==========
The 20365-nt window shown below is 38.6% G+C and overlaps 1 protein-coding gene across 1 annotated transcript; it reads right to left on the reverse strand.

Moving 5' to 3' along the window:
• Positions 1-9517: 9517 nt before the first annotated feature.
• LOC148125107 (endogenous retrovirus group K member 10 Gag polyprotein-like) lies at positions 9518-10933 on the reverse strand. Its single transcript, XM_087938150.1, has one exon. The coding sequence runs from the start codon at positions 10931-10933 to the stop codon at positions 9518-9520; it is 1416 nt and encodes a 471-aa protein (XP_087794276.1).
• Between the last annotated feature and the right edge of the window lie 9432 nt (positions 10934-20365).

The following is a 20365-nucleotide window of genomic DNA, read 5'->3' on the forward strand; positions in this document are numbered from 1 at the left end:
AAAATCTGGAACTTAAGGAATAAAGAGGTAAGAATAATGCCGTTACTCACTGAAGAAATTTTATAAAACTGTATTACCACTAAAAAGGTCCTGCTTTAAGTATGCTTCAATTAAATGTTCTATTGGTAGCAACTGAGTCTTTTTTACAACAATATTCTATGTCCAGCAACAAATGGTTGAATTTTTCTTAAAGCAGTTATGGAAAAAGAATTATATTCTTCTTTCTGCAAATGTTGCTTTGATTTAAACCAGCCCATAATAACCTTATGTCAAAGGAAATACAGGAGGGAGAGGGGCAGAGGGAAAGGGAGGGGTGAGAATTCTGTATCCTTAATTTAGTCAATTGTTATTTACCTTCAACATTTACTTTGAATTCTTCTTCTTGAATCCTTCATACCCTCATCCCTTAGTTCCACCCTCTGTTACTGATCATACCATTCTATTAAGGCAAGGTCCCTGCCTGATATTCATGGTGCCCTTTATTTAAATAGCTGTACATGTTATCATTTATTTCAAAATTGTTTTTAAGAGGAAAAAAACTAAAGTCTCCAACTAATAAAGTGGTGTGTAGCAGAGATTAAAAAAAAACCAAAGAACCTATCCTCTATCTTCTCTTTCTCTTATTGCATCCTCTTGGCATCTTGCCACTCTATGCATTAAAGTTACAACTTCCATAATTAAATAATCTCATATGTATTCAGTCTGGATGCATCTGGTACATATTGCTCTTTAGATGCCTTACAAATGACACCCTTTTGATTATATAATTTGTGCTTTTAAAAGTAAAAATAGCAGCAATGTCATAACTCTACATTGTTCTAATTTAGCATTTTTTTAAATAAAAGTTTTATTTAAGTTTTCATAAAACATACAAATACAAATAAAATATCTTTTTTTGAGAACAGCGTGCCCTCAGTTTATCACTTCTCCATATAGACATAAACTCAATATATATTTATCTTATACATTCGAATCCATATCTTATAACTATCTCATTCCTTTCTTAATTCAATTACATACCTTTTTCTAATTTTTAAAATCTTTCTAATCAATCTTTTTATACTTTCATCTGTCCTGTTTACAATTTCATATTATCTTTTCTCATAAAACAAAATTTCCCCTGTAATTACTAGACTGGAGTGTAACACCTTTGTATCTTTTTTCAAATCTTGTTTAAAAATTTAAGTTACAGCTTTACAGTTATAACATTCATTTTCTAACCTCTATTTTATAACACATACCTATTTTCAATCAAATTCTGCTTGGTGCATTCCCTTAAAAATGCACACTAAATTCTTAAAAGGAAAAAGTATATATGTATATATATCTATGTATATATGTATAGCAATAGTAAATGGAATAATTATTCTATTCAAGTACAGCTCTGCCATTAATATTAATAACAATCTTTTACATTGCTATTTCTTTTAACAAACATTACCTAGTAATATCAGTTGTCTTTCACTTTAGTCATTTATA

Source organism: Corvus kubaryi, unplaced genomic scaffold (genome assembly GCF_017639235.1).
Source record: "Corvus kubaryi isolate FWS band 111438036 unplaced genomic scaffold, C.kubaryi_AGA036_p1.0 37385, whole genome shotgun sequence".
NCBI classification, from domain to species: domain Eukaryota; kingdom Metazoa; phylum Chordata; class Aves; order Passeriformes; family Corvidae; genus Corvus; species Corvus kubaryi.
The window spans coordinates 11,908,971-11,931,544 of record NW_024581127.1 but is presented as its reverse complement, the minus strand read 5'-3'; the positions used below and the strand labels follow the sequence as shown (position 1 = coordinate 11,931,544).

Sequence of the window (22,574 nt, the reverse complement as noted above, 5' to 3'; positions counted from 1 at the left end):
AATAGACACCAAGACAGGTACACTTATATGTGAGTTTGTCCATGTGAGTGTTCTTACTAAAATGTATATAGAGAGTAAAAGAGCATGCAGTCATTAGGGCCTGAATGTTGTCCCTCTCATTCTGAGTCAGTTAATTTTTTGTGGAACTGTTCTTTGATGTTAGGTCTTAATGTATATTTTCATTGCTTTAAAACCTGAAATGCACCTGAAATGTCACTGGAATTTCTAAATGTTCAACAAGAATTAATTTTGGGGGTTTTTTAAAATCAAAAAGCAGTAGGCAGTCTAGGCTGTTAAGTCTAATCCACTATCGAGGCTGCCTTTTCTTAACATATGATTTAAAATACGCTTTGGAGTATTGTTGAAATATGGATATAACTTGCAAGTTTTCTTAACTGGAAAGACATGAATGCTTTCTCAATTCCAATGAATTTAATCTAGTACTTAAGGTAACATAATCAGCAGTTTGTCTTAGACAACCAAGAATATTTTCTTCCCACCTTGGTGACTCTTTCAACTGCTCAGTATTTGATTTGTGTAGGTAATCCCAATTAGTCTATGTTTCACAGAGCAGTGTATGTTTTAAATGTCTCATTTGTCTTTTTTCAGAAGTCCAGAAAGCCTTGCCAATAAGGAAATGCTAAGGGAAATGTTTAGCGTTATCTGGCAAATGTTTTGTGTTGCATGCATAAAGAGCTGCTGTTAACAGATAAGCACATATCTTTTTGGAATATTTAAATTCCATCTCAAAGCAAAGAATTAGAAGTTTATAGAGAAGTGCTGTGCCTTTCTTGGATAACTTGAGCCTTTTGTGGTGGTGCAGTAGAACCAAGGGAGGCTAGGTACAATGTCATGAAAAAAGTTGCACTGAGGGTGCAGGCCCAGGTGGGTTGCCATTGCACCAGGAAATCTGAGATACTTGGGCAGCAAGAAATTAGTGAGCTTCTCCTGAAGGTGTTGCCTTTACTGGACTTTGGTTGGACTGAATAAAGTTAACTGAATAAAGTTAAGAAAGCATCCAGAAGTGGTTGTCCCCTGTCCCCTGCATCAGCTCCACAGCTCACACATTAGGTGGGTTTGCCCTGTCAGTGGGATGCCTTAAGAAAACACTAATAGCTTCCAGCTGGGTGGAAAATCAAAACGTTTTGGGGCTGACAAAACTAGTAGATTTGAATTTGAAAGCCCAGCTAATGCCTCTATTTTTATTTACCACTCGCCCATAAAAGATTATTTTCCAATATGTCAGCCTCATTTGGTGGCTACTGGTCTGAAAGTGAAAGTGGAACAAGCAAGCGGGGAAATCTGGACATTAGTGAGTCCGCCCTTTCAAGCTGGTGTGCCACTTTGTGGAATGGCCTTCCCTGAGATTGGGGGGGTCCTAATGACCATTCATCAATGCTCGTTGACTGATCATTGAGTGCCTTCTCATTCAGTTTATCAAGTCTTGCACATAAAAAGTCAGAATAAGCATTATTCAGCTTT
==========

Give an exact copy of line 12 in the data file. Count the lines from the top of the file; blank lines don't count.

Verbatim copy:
Sequence of the window (22,574 nt, the reverse complement as noted above, 5' to 3'; positions counted from 1 at the left end):